Again, it is important to look at both the risks but also the benefits that AI can bring to society. For example, new algorithms may be able to cut financial crime and fraud. These cost insurers billions of dollars annually (Federal Bureau of Investigation, 2021) so, if they can be reduced, this should ultimately flow through into lower overheads and, once competition and market forces have their usual impact, cheaper insurance. In the case of fraud, it is well known that fraudsters tend to collaborate in order to maximize the reward and mitigate risk. To detect such fraud circles, it is therefore necessary to use an appropriate representation of the data, i.e. social networks, and develop AI algorithms suitable for such data structures such as Graph Neural Networks (Šubelj et al., Reference Šubelj, Furlan and Bajec2011). In fact, fraud detection models with variables derived from networks are better at finding insurance fraud (Óskarsdóttir et al., Reference Óskarsdóttir, Ahmed, Antonio, Baesens, Dendievel, Donas and Reynkens2021). These algorithms should, however, only be used to flag highly suspicious cases that need to be further investigated while making sure they do not incorrectly block accounts with unusual but legal behaviour. AI algorithms provide a guided and intelligent selection of cases and thus, if robust and monitored, can contribute to a more effective fraud investigation process.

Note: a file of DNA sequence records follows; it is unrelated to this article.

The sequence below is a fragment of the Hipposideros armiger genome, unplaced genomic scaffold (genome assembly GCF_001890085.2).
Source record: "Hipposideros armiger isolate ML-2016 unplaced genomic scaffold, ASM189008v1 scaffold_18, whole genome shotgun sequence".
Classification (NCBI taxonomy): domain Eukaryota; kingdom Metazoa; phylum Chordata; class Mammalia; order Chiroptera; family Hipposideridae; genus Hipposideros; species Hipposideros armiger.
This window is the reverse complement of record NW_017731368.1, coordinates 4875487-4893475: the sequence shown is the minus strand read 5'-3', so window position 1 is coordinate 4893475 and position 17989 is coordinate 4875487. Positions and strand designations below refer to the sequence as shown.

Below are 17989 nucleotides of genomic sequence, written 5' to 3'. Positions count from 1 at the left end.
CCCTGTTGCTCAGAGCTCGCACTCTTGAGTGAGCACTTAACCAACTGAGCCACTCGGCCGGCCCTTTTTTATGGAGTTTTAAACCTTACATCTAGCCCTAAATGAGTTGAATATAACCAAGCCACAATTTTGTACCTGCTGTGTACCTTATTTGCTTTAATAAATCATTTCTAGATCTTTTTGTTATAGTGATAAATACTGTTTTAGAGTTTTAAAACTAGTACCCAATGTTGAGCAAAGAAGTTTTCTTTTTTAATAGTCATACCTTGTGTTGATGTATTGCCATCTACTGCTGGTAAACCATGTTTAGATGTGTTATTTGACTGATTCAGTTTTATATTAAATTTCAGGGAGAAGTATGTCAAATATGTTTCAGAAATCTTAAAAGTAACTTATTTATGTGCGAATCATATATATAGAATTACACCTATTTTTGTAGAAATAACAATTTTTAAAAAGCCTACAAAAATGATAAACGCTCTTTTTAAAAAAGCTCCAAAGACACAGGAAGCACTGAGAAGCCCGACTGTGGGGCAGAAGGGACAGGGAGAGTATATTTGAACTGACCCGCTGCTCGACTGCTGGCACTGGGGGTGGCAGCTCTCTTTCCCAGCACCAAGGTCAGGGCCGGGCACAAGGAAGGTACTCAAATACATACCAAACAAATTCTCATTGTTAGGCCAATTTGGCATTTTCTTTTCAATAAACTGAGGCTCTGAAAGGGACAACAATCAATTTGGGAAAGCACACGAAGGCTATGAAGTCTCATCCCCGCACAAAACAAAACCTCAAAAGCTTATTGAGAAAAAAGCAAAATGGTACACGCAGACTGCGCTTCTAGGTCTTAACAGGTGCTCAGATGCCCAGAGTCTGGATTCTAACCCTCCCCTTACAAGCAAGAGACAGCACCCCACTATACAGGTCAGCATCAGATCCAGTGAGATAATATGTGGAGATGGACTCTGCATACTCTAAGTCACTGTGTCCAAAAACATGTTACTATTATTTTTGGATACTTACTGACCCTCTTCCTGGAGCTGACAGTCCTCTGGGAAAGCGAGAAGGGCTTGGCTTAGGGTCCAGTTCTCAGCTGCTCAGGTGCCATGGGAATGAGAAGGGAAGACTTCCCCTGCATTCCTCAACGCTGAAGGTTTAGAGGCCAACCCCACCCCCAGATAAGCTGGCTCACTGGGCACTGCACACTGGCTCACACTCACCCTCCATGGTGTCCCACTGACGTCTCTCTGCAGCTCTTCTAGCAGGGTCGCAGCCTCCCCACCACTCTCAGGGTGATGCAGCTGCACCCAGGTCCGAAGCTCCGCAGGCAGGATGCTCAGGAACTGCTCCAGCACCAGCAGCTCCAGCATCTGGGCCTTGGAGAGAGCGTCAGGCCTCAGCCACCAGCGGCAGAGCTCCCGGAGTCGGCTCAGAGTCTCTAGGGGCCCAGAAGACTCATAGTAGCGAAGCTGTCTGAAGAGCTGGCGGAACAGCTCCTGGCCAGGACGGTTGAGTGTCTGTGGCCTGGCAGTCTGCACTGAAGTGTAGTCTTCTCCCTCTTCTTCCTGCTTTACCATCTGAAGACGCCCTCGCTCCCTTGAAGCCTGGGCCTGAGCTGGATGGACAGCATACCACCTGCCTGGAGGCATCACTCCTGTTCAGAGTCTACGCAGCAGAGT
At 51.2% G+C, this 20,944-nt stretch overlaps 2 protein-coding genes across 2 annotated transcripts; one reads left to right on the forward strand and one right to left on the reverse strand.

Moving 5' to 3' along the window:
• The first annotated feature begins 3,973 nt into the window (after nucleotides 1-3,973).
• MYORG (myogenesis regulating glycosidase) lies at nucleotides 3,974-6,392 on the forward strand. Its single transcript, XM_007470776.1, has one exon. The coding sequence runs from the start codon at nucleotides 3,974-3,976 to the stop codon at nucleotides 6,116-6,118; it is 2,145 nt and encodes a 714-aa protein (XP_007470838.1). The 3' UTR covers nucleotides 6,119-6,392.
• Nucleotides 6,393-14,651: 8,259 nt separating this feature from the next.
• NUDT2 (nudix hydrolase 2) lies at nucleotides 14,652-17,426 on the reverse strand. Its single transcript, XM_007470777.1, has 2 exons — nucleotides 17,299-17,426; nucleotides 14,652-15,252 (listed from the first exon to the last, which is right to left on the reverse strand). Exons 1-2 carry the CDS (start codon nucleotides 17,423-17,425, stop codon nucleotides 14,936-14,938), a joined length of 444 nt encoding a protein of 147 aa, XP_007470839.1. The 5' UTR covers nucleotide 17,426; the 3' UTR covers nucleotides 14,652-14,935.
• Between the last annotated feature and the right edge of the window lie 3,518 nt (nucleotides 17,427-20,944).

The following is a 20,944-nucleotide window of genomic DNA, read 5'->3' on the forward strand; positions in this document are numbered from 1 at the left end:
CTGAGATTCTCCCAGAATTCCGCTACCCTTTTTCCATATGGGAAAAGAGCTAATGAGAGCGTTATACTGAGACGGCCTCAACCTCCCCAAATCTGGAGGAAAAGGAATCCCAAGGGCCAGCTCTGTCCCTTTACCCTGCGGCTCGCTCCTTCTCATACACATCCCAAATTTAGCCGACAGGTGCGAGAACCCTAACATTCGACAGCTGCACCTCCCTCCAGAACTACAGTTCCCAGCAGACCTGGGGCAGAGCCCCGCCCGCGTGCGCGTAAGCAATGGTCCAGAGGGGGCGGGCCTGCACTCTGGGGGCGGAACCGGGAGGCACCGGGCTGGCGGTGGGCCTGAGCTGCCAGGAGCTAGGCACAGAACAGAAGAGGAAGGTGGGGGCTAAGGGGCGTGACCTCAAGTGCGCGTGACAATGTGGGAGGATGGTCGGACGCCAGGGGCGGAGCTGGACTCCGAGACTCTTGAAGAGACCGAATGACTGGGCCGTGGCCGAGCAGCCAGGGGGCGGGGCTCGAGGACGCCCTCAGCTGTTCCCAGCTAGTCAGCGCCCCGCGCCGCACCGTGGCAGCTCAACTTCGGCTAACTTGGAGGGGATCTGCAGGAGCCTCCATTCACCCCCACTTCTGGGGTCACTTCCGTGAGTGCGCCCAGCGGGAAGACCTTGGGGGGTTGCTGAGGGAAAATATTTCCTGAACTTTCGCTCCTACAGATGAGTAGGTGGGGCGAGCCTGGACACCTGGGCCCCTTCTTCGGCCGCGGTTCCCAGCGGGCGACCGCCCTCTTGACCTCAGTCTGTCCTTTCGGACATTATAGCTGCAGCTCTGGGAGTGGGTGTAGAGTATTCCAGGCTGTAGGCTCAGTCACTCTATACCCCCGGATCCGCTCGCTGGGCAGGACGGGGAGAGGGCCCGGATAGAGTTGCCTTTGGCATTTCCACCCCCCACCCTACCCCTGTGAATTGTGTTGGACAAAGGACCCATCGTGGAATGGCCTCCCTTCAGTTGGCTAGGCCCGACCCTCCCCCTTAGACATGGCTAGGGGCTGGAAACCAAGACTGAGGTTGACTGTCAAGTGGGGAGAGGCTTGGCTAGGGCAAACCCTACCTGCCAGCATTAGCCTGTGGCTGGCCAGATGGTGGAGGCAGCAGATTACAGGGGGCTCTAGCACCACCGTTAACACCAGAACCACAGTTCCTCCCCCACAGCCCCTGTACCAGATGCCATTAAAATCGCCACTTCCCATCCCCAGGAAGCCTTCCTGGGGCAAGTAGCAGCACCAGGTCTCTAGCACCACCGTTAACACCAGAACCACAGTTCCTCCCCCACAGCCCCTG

5. Conclusion